Lisoish languages

Central Loloish
Southern China, Vietnam
Linguistic classification:


Glottolog: liso1234[1]

The Lisoish languages, also known in broader scope as the Central Loloish or Central Ngwi languages, are a branch of the Loloish languages that includes several of the Yi languages


Central Loloish was proposed by Bradley (1997) and Thurgood (2003).[2] Thurgood removed the Sani–Azha languages. Lama (2012) removed Lahu and Jinuo, and did not address Micha, calling the remaining core Lisoish.

There is no single phonological innovation that defines Lisoish.

Languages and classifications

Lama (2012)


Lipo, Lolopo, Hlersu (Shansu)

Toloza (Tanglang)


Lalo (Laluba), Lavu (Talu)

Close to Lisu within Central Loloish, but not addressed directly by Lama (2012), are the Micha languages:

Another Central Loloish language, possibly Lisoish, is Lang’e (La’u), as apparently is Naluo. Yang (2011) reports Lawu, which is closest to Lavu/Talu. Other languages that are unclassified within Central Loloish are Limi and Mili.

Two of the six Yi languages (fangyan 方言) officially recognized by the Chinese government belong to Lama's Lisoish clade:

The remaining four are Nisoish.

Chen (2010)

Chen (2010) lists the following dialects for "Lolo" (倮倮) languages, which corresponds to part of Lama's Lisoish clade, but in a narrower scope. The position of Lisu is not addressed. Also listed are the counties where each respective dialect is spoken.

Lolo 倮倮方言

Other languages

Cathryn Yang (2010)[3] lists the following 4 languages as peripheral Lalo languages.

Andy Castro, et al. (2010)[4] have reported the discovery of 5 languages in Heqing County, Yunnan that are most closely related to Talu (他留话) of Yongsheng County. Autonyms are from Castro (2010:25). Sonaga is the most divergent, while the other four languages comprise a core subclade.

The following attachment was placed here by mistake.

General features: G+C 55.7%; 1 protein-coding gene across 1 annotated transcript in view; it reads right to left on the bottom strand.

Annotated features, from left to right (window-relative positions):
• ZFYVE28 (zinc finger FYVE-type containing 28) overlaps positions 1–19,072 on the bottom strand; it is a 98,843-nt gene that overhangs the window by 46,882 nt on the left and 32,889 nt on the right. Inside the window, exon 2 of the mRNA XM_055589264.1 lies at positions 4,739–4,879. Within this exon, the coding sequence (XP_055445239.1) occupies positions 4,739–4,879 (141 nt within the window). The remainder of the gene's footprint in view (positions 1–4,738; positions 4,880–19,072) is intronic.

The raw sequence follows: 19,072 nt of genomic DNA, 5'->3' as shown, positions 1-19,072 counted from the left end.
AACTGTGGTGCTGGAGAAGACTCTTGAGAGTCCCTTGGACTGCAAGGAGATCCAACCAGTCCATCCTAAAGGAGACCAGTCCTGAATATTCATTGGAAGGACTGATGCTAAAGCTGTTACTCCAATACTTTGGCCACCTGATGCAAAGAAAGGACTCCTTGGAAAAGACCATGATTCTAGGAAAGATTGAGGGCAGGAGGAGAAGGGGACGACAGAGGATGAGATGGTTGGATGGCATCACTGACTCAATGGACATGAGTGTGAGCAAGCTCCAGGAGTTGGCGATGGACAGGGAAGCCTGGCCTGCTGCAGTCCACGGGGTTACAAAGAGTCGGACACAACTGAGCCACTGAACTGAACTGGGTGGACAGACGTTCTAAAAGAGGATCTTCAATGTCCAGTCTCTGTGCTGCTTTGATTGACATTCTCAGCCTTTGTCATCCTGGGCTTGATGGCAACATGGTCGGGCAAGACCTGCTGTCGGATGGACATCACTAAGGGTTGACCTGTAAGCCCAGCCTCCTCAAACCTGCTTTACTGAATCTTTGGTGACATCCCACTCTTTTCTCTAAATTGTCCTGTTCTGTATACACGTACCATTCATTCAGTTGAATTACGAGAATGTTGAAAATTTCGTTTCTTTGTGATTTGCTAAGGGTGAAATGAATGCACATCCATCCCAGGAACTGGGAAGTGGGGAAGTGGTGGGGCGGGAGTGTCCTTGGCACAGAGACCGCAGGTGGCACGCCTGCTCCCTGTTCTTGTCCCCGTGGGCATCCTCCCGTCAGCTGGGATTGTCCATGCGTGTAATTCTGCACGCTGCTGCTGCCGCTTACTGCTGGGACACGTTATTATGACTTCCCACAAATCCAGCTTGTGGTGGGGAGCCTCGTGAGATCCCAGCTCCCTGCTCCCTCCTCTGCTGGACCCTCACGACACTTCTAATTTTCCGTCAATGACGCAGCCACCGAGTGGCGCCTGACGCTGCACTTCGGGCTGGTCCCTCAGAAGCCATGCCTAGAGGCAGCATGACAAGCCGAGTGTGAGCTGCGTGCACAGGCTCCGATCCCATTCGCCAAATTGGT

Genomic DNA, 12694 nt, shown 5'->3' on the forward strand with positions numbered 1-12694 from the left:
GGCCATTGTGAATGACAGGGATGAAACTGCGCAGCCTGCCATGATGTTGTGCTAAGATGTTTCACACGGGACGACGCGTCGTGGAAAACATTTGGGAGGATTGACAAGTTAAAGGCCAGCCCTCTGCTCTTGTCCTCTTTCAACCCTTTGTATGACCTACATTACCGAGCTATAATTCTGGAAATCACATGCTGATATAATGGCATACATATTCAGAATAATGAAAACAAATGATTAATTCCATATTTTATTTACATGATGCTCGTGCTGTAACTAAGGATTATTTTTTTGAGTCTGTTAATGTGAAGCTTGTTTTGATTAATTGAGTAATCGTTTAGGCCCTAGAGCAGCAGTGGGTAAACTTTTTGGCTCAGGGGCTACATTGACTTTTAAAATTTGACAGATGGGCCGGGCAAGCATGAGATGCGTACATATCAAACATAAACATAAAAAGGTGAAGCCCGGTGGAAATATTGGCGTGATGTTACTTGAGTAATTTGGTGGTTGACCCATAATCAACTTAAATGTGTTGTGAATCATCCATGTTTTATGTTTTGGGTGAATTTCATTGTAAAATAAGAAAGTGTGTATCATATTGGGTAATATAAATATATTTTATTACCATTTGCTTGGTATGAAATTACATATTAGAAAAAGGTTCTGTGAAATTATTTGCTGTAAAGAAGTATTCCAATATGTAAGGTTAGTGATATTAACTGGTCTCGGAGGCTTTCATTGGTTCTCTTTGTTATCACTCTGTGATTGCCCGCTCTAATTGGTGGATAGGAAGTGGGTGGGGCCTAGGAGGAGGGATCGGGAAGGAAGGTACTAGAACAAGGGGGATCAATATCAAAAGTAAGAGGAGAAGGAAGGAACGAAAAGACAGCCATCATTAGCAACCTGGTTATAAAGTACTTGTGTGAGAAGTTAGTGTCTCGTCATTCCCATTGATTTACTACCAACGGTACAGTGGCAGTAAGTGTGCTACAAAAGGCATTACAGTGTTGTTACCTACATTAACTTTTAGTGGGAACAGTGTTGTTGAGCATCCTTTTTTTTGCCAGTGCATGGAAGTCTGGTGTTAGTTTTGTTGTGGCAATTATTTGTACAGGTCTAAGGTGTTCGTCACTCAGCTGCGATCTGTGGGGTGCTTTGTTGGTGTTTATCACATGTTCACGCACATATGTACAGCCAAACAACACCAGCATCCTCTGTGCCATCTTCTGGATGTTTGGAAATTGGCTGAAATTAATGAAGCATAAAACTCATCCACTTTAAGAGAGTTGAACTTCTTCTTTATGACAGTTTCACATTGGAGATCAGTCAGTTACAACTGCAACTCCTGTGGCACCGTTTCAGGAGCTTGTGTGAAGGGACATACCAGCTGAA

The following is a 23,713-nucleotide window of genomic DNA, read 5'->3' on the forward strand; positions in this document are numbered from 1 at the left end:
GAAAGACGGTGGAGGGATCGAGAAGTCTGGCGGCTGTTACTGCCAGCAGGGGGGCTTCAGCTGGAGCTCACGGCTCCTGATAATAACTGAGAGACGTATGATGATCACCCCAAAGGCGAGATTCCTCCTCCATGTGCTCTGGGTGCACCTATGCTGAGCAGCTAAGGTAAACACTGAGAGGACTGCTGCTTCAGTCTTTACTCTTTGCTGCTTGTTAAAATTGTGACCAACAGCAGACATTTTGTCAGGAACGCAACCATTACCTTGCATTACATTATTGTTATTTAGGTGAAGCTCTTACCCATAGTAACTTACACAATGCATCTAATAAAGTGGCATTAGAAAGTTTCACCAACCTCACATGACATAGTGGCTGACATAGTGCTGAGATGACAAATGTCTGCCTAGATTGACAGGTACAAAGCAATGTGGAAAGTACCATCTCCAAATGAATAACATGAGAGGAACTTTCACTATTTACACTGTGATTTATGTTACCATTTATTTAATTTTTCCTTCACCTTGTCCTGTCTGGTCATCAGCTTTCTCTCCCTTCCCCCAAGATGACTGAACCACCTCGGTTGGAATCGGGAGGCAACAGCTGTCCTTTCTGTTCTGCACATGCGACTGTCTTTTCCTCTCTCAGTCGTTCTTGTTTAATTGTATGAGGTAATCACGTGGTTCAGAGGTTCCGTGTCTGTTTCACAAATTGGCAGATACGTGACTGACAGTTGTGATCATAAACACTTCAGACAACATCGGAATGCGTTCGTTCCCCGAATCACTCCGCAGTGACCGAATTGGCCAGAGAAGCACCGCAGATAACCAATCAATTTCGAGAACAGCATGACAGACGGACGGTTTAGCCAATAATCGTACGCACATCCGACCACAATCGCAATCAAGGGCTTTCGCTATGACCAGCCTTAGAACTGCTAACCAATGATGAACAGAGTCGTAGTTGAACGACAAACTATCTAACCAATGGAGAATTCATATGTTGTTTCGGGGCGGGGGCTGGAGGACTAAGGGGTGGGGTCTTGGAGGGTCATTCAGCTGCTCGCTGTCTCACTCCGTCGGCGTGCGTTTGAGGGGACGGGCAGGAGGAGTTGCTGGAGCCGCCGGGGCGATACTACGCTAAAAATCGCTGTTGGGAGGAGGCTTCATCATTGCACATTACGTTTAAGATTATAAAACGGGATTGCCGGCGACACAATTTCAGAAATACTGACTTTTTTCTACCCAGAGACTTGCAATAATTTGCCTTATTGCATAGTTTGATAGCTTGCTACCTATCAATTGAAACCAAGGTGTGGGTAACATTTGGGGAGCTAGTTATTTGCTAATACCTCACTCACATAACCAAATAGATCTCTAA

Gomotage (ɣɔ˨˩mɔ˧ta˥ɣə˨˩), an undocumented and little-known Loloish language of Eryuan County, is also probably related to Kua-nsi (Yang 2010:7). Yang (2010:7) also suggests that Wotizo (wɔ˨˩ti˧zɔ˨˩) of Midu County may probably be related to Lolo (Lolopo).

Bradley (2007) reports a moribund language Samatu.

Other languages that may be Lisoish include (see also List of lesser-known Loloish languages):


Lama (2012) lists the following sound changes from Proto-Loloish as Lisoish innovations.

Pelkey (2011:367) lists the following as Central Ngwi innovations.


  1. Hammarström, Harald; Forkel, Robert; Haspelmath, Martin; Bank, Sebastian, eds. (2016). "Lisoid". Glottolog 2.7. Jena: Max Planck Institute for the Science of Human History.
  2. Thurgood & LaPolla, 2003, The Sino-Tibetan languages, p. 8
  3. Yang, Cathryn. 2010. Lalo regional varieties: Phylogeny, dialectometry, and sociolinguistics. Melbourne: La Trobe University PhD dissertation.
  4. Andy Castro, Brian Crook, Royce Flaming. 2010. A sociolinguistic survey of Kua-nsi and related Yi varieties in Heqing county, Yunnan province, China. SIL International.
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